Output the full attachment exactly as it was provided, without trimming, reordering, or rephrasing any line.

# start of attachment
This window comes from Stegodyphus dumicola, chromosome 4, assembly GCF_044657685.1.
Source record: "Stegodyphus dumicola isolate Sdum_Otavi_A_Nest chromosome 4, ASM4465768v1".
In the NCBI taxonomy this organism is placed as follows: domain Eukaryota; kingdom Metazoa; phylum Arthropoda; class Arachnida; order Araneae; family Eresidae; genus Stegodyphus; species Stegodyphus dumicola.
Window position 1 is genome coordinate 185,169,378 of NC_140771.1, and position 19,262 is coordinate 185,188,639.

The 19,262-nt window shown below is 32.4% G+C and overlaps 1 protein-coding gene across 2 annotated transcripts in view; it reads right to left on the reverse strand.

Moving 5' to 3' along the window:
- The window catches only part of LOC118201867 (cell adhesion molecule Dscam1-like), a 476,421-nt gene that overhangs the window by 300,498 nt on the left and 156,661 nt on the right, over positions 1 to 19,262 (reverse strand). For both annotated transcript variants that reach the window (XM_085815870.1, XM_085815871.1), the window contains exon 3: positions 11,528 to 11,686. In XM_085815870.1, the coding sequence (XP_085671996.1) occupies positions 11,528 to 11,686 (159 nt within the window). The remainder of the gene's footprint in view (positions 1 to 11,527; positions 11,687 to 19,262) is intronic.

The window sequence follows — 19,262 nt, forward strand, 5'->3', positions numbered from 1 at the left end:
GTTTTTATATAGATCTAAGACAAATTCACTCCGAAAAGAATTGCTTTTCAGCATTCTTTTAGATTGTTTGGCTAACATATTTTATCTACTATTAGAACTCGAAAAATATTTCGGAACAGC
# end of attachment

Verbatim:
This window comes from Stegodyphus dumicola, chromosome 4, assembly GCF_044657685.1.
Source record: "Stegodyphus dumicola isolate Sdum_Otavi_A_Nest chromosome 4, ASM4465768v1".
In the NCBI taxonomy this organism is placed as follows: domain Eukaryota; kingdom Metazoa; phylum Arthropoda; class Arachnida; order Araneae; family Eresidae; genus Stegodyphus; species Stegodyphus dumicola.
Window position 1 is genome coordinate 185,169,378 of NC_140771.1, and position 19,262 is coordinate 185,188,639.

The 19,262-nt window shown below is 32.4% G+C and overlaps 1 protein-coding gene across 2 annotated transcripts in view; it reads right to left on the reverse strand.

Moving 5' to 3' along the window:
- The window catches only part of LOC118201867 (cell adhesion molecule Dscam1-like), a 476,421-nt gene that overhangs the window by 300,498 nt on the left and 156,661 nt on the right, over positions 1 to 19,262 (reverse strand). For both annotated transcript variants that reach the window (XM_085815870.1, XM_085815871.1), the window contains exon 3: positions 11,528 to 11,686. In XM_085815870.1, the coding sequence (XP_085671996.1) occupies positions 11,528 to 11,686 (159 nt within the window). The remainder of the gene's footprint in view (positions 1 to 11,527; positions 11,687 to 19,262) is intronic.

The window sequence follows — 19,262 nt, forward strand, 5'->3', positions numbered from 1 at the left end:
GTTTTTATATAGATCTAAGACAAATTCACTCCGAAAAGAATTGCTTTTCAGCATTCTTTTAGATTGTTTGGCTAACATATTTTATCTACTATTAGAACTCGAAAAATATTTCGGAACAGC